Note: also, if you cook more beets than you need to use, they will keep for a few days in the refrigerator. Don’t peel them until you want to use them.
I didn’t get a chance to post anything here last week because I was very busy with work. I have a couple of freelance articles that have been taking up my time, and I have a few additional professional concerns that haven’t taken up much of my time, but have sapped my mental energy. Then, of course, I have my family, which manages to do both at once—eat up my time and energy. So as I promised, I’m doing a short post on how to feed a family in time of extreme work stress. I will start with the most important point: Have faith that you can do it.
I was recently reading Mark Nepo’s “The Book of Awakening,” and it explained faith to me in a way that suddenly made sense. He talked about a man being thrown into water. If he doesn’t have faith that the water will hold him up (i.e., if he doesn’t believe—and know—that he can swim) he will panic and the water—which by no stretch of the imagination is supposed to be able to support anyone—will engulf him, and he will certainly drown. Of course, there was that gentleman way back when who had so much faith he could walk on water, but I’m just talking about getting dinner on the table, so it’s that much easier.
So if you’ve been cooking for a while, just have faith that you can do it. And if you’ve been reading this blog for a few years, you’ll have a load of ideas at your fingertips: use your freezer, plan ahead, stock your larder.
Here’s a new one: Coriander and Cumin Cornmeal Crusted Pork Chops that I threw together the other night. (In all fairness, if you want a thoroughly vetted, tested, and food-approved recipe, try one of the Cook’s Illustrated ones; they get paid for creating recipes that work—I just do it to survive.)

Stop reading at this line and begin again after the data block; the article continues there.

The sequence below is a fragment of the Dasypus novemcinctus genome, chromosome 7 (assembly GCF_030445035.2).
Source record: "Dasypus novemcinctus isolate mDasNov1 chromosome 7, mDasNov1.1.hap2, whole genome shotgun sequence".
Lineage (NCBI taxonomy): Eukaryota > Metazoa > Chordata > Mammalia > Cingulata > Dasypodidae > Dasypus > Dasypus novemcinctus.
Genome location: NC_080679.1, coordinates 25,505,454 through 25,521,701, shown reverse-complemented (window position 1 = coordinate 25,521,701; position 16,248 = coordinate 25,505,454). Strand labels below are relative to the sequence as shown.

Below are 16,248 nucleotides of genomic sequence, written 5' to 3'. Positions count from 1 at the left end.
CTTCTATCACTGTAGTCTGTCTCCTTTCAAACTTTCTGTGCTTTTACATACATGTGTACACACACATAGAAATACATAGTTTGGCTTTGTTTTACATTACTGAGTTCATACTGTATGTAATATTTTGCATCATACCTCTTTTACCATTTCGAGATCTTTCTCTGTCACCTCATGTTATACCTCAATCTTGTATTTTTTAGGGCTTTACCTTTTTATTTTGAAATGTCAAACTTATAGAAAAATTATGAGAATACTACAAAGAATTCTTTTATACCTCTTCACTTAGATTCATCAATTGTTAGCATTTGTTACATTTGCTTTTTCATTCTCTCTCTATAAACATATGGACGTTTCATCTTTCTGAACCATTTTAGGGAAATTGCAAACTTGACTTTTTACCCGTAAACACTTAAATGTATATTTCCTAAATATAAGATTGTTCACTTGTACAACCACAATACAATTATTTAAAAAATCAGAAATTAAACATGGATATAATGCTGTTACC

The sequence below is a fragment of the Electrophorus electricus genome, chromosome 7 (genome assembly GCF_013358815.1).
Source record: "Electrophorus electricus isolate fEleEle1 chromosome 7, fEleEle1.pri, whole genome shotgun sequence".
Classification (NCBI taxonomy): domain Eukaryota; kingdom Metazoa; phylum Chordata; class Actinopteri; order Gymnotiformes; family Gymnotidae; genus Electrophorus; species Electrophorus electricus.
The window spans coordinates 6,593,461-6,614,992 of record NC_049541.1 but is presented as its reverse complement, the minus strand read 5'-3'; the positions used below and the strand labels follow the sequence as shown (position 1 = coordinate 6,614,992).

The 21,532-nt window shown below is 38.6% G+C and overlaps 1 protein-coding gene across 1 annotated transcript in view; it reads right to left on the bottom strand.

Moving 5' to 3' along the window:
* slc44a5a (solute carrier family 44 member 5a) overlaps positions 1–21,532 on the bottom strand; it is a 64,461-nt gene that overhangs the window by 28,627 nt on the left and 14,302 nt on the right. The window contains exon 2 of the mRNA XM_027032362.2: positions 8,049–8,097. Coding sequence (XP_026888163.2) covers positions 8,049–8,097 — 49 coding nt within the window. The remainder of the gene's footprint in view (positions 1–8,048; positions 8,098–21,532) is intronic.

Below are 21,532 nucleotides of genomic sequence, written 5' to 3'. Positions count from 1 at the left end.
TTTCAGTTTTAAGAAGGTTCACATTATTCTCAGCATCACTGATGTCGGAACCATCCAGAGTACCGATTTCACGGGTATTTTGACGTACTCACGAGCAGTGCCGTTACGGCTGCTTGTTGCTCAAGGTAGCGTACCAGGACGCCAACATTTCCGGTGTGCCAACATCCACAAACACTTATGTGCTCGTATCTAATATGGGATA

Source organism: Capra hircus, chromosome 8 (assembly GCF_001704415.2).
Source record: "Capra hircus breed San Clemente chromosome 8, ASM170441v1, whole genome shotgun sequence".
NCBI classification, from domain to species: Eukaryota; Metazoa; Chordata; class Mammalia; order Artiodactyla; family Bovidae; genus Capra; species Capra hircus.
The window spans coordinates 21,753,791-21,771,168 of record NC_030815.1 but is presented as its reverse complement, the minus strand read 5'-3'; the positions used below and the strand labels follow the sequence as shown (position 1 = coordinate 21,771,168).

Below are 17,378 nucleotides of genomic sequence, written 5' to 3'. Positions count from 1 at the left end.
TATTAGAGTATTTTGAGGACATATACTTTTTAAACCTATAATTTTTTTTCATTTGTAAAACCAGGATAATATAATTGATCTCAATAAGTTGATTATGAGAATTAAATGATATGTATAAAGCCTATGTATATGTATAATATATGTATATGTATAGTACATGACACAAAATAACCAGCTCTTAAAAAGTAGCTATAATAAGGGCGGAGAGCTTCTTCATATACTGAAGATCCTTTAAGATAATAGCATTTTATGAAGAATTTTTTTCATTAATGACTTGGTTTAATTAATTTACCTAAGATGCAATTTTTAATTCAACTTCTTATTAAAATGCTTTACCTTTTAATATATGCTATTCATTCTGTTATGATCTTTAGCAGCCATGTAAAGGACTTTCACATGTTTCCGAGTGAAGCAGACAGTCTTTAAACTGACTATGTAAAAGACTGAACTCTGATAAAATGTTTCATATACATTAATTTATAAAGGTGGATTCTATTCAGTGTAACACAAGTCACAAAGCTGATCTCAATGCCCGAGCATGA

I always have cornmeal on hand, for my cornbread recipe, and I decided to dress up my standard (read: boring) weeknight pork chops with a bit of flavoring. Maybe it was the alliteration, or maybe it was the aroma, but either way I decided to combine coriander and cumin and dress up my pork chops. I didn’t measure, and I don’t think you should, either. If you’re under pressure at work, with your family, in life, or for whatever reason, don’t sweat the details. Just have faith, and feed your self and your family well.
Coriander and Cumin Cornmeal Crusted Pork Chops
Spread the cornmeal on a plate, and add the spices, along with some salt and pepper.
Mix them well with a fork.
Take each pork chop and place it in the cornmeal mixture until coated well. This is not a perfect coat, and much will fall off, and that’s okay. It’s a weeknight, and you are busy, remember?
Heat a cast-iron or other thick-bottomed frying pan on a medium high heat, and add a bit of olive oil.
Place the pork chops in the pan and keep the heat on medium low. Cover the pan, and depending on the thickness, cook for about three to four to five minutes. Don’t worry about browning them at this point. With thick chops, my concern is more about cooking the interior before browning the exterior.
Flip the chops and cook another four or five minutes on the other side.
If necessary, flip them back and brown them on a higher heat.
They are done when the interior temperature reaches 145.
Let them rest a few minutes while you get the rest of your meal—or your life—in order. Here's how it will look: